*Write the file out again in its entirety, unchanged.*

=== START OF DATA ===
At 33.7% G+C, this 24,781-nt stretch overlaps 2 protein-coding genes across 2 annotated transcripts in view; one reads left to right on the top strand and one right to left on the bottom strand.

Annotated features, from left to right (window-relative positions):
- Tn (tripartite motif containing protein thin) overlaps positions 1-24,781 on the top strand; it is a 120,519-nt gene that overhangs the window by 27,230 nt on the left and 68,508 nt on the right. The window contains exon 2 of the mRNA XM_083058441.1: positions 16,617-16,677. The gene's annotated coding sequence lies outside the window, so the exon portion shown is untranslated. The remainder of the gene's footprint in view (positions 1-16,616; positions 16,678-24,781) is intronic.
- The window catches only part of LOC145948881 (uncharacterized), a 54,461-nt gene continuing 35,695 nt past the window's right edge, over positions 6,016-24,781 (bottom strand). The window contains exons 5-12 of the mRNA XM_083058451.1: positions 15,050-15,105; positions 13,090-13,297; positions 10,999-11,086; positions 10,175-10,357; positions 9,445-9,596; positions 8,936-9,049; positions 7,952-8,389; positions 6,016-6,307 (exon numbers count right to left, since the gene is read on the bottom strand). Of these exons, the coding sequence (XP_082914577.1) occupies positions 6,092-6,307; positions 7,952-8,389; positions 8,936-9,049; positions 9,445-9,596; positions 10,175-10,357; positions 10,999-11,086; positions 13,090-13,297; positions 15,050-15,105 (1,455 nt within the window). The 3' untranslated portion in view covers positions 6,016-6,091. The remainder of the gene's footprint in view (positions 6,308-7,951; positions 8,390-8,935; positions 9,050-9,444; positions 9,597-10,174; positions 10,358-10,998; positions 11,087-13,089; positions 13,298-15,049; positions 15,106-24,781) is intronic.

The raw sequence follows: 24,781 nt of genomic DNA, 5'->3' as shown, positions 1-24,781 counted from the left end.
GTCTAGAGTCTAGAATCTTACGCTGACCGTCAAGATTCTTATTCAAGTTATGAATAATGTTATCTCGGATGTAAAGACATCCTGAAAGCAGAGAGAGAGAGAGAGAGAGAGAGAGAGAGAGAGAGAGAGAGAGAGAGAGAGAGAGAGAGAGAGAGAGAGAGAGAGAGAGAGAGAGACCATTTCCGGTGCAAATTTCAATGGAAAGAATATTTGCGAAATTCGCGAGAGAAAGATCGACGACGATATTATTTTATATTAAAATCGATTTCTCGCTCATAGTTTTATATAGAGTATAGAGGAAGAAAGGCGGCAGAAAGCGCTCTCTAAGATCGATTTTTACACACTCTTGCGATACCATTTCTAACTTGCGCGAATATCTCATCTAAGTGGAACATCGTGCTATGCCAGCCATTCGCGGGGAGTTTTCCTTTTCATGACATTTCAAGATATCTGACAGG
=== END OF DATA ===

At 33.7% G+C, this 24,781-nt stretch overlaps 2 protein-coding genes across 2 annotated transcripts in view; one reads left to right on the top strand and one right to left on the bottom strand.

Annotated features, from left to right (window-relative positions):
- Tn (tripartite motif containing protein thin) overlaps positions 1-24,781 on the top strand; it is a 120,519-nt gene that overhangs the window by 27,230 nt on the left and 68,508 nt on the right. The window contains exon 2 of the mRNA XM_083058441.1: positions 16,617-16,677. The gene's annotated coding sequence lies outside the window, so the exon portion shown is untranslated. The remainder of the gene's footprint in view (positions 1-16,616; positions 16,678-24,781) is intronic.
- The window catches only part of LOC145948881 (uncharacterized), a 54,461-nt gene continuing 35,695 nt past the window's right edge, over positions 6,016-24,781 (bottom strand). The window contains exons 5-12 of the mRNA XM_083058451.1: positions 15,050-15,105; positions 13,090-13,297; positions 10,999-11,086; positions 10,175-10,357; positions 9,445-9,596; positions 8,936-9,049; positions 7,952-8,389; positions 6,016-6,307 (exon numbers count right to left, since the gene is read on the bottom strand). Of these exons, the coding sequence (XP_082914577.1) occupies positions 6,092-6,307; positions 7,952-8,389; positions 8,936-9,049; positions 9,445-9,596; positions 10,175-10,357; positions 10,999-11,086; positions 13,090-13,297; positions 15,050-15,105 (1,455 nt within the window). The 3' untranslated portion in view covers positions 6,016-6,091. The remainder of the gene's footprint in view (positions 6,308-7,951; positions 8,390-8,935; positions 9,050-9,444; positions 9,597-10,174; positions 10,358-10,998; positions 11,087-13,089; positions 13,298-15,049; positions 15,106-24,781) is intronic.

The raw sequence follows: 24,781 nt of genomic DNA, 5'->3' as shown, positions 1-24,781 counted from the left end.
GTCTAGAGTCTAGAATCTTACGCTGACCGTCAAGATTCTTATTCAAGTTATGAATAATGTTATCTCGGATGTAAAGACATCCTGAAAGCAGAGAGAGAGAGAGAGAGAGAGAGAGAGAGAGAGAGAGAGAGAGAGAGAGAGAGAGAGAGAGAGAGAGAGAGAGAGAGAGAGAGAGACCATTTCCGGTGCAAATTTCAATGGAAAGAATATTTGCGAAATTCGCGAGAGAAAGATCGACGACGATATTATTTTATATTAAAATCGATTTCTCGCTCATAGTTTTATATAGAGTATAGAGGAAGAAAGGCGGCAGAAAGCGCTCTCTAAGATCGATTTTTACACACTCTTGCGATACCATTTCTAACTTGCGCGAATATCTCATCTAAGTGGAACATCGTGCTATGCCAGCCATTCGCGGGGAGTTTTCCTTTTCATGACATTTCAAGATATCTGACAGG